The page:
Different schools have distinct grading policies, which cause variation in a should-be-standardized measure of academic ability. The rigor of coursework and the standard for an “A” at one school may be significantly higher than at another, creating a major disadvantage for those in more competitive school environments. These grading disparities make the top students at a school with a strict grading policy appear to be on the same academic level as a rather average student at a school with a more generous grading policy. Serving as a direct standardized measure of college readiness, the SAT/ACT tests help to address this lack of uniformity, providing a more level playing field for admissions.

Pali Spanish teacher Myrna Cervantes agrees that GPA inflation at certain schools creates an unreliable measure of academic capability. 

“[Pali] is such a demanding and high quality school that students come back from Berkeley and they’re like ‘Eh, it was okay. It wasn’t that difficult,’” Cervantes said. “We can’t compare a [students’ GPA at] a school like Pali with another school.”

She also points out that many students can cheat in their classes, indicating that grades should not be the first factor that colleges look at when determining admissions.

Inequitable access to resources exists beyond the world of standardized testing. Emphasizing grades over standardized tests will not completely alleviate the socioeconomic disparities found in the SAT and ACT tests, with cram books, high quality textbooks and tutors available to only a select handful of high school students. These can be extremely helpful for achieving impressive AP scores and an outstanding GPA, and though standardized testing may not always be reliable, neither are grades.

In these ways, the UCs’ response to the lawsuit advocating for a level playing field results in a superficial remedy that only furthers disparities in measuring the academic ability of applicants.

Pali teachers and students have varying opinions on what the ideal admissions solution should look like.

Cervantes supports the UCs’ decision to abolish the SAT/ACT, but said that she believes that there should be another form of evaluation to determine college admission.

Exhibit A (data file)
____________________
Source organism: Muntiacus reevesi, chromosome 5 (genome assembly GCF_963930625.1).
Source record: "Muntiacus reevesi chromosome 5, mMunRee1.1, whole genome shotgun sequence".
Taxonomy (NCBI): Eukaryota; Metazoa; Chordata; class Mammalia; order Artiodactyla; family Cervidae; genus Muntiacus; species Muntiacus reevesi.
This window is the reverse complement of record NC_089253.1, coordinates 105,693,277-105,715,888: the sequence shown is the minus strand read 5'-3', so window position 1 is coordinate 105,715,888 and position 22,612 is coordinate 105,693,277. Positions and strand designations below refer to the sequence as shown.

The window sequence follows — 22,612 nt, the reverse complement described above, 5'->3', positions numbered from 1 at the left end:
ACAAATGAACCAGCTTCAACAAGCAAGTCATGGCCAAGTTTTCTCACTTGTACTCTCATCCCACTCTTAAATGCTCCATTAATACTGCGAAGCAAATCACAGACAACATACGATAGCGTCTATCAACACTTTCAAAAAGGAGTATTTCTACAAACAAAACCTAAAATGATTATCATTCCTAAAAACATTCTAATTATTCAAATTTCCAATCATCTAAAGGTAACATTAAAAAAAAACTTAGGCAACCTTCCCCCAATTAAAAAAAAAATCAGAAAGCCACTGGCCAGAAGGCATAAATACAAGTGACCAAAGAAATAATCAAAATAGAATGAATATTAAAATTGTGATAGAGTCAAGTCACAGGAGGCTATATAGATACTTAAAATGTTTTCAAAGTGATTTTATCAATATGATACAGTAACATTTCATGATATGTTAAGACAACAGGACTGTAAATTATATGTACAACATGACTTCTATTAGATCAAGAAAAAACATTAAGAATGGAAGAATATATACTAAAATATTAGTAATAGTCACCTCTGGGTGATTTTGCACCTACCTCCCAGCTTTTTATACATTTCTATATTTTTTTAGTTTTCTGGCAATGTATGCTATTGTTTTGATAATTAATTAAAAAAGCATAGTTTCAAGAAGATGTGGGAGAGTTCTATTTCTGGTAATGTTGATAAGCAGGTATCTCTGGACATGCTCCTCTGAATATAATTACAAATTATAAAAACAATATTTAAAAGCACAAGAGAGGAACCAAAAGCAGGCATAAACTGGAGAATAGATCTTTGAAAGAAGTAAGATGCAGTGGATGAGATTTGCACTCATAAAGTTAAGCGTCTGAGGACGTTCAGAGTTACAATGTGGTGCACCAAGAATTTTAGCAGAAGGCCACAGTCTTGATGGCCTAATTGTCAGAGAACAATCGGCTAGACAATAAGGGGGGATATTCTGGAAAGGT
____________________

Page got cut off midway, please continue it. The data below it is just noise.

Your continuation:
“I do feel that there should be another sort of assessment, but not a standardized test. It should be something that allows people to demonstrate all their different abilities in test taking, which [are] oral presentations, analysis [and] working in a group… things that are real life activities,” she said.

Associated Student Body President and Pali senior Christopher Clausen echoes Cervantes’ sentiments. 

“Focusing on people’s extracurriculars, the activities they do, the way they demonstrate their interest in the schools [is more beneficial]… because with the SAT/ACT, it’s [about], how much you can afford to pay a tutor and stuff like that,” Clausen said, adding that “it’s not really a measure of knowledge.”

Zaidel, on the other hand, said that she prefers a test-optional solution, which some colleges are already implementing. 

“If somebody does have good test scores that they are confident in, then they have the chance to submit [them] and have [them] be considered as part of the application,” Zaidel said, “But then again, it won’t be required for students who don’t want to submit [their scores].”

Whatever the ideal solution may be, it is important to address the driving force behind the elimination of standardized testing: accessibility of study resources. Even after abolishing standardized testing from admissions, students with unequal access to resources will continue to bear the consequences, whether this be in high school grades, college grades, licensure tests and beyond.

Now is the time to make a positive change for the future of admissions. Schools should be actively focusing on making a variety of study services available to minority students. Getting to the root of the problem and reforming the college admissions process will create a successful solution where the concept of a standardized test will not have to be discontinued.